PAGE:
When fifth grade North Carolina teacher Laura Fenn faced the dual reality of dwindling P.E. and recess time and increasing pressure to maximize her classroom instruction, she got creative. Fenn developed The Walking Classroom to get her elementary school students up and moving without sacrificing their learning. Five years later, the national award-winning nonprofit program is used around the country and takes students from their seats in a classroom to the fresh air beyond school doors; each student walks around while listening to the same podcast on a personal audio player (each audio player comes pre-loaded with more than 100 educational podcasts). The 15- to 20-minute podcasts—all of which align with national standards and are appropriate for kids in grades 3-8 — begin with a brief health literacy message and then move into a content area lesson.
Not only does the program provide students with a change of scenery and the opportunity to move around while listening to the program’s detailed, kid-friendly lessons, but teachers also report enhanced student academic performance and increased engagement and focus. The benefits are not solely reserved for the children; the WalkKits and Teachers’ Guides provide teachers with lesson plans, quizzes, and other tools to engage different learning styles, and the time outdoors allows them to exercise during the day, too. As of 2015, nearly 700 classrooms nationwide—300 in North Carolina alone— are getting out of the traditional classroom, popping in their earbuds, and pressing play.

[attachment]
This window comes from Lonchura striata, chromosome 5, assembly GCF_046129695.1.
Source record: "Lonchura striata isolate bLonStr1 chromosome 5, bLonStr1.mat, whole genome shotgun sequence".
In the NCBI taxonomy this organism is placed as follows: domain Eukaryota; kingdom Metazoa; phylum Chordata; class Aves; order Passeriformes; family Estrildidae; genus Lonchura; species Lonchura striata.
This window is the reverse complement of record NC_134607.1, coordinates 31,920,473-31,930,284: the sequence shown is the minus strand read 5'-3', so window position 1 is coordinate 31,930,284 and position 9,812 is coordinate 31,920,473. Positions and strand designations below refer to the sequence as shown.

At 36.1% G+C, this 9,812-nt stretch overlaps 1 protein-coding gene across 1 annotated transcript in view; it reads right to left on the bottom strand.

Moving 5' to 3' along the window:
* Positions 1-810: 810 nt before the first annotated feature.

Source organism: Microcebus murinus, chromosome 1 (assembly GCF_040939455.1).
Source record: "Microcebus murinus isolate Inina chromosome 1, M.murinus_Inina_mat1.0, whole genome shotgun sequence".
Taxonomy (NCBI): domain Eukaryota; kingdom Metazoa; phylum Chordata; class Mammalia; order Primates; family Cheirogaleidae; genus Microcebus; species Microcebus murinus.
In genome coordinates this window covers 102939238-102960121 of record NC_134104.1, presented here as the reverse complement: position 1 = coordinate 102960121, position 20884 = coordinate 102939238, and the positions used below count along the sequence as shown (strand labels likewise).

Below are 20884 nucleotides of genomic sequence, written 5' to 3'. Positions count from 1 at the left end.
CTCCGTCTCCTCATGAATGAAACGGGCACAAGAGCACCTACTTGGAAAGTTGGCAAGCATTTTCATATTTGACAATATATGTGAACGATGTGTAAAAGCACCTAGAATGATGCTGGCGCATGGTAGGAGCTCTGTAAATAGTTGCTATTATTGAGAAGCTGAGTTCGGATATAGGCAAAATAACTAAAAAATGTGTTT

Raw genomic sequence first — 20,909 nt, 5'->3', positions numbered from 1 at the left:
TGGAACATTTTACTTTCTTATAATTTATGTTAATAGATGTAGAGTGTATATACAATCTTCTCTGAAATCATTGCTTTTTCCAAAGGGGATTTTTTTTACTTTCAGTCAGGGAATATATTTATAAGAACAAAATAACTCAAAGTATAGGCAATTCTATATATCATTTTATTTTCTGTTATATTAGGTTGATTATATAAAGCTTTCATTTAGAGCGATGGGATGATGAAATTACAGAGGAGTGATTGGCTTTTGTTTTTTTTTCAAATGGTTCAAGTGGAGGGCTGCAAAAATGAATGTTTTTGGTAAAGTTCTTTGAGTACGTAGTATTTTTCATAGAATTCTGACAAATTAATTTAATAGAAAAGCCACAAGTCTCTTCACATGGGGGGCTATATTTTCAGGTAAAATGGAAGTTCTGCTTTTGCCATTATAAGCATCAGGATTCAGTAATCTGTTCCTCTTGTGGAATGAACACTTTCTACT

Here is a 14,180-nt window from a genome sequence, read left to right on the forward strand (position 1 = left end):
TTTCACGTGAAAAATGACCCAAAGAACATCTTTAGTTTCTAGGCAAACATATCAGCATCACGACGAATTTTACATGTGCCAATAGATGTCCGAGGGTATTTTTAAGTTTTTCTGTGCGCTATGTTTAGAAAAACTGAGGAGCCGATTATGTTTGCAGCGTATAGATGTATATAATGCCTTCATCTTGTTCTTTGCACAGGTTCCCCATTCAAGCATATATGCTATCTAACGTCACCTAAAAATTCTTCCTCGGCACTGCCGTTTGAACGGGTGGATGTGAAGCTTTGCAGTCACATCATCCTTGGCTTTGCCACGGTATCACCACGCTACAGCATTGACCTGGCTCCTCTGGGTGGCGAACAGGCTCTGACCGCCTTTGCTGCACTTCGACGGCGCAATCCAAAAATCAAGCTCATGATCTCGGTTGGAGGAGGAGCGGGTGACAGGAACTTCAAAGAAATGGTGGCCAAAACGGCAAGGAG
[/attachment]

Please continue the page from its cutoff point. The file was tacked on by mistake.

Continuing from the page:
To learn more about how The Walking Classroom works, visit the Rural Health Information Hub (RHIhub) summary of the project. To connect with The Walking Classroom Institute, contact Laura Fenn at (919) 240-7877 or email@example.com.
Communities in Action provide examples of strategies or tools in action. Their purpose is to connect like-minded communities in their implementation efforts, giving insight into how others are tackling key challenges and what they've accomplished. To learn more about the evidence supporting this strategy's effectiveness or resources to help move towards implementation, see the What Works for Health summary of Physically active classrooms.
Date added: September 15, 2015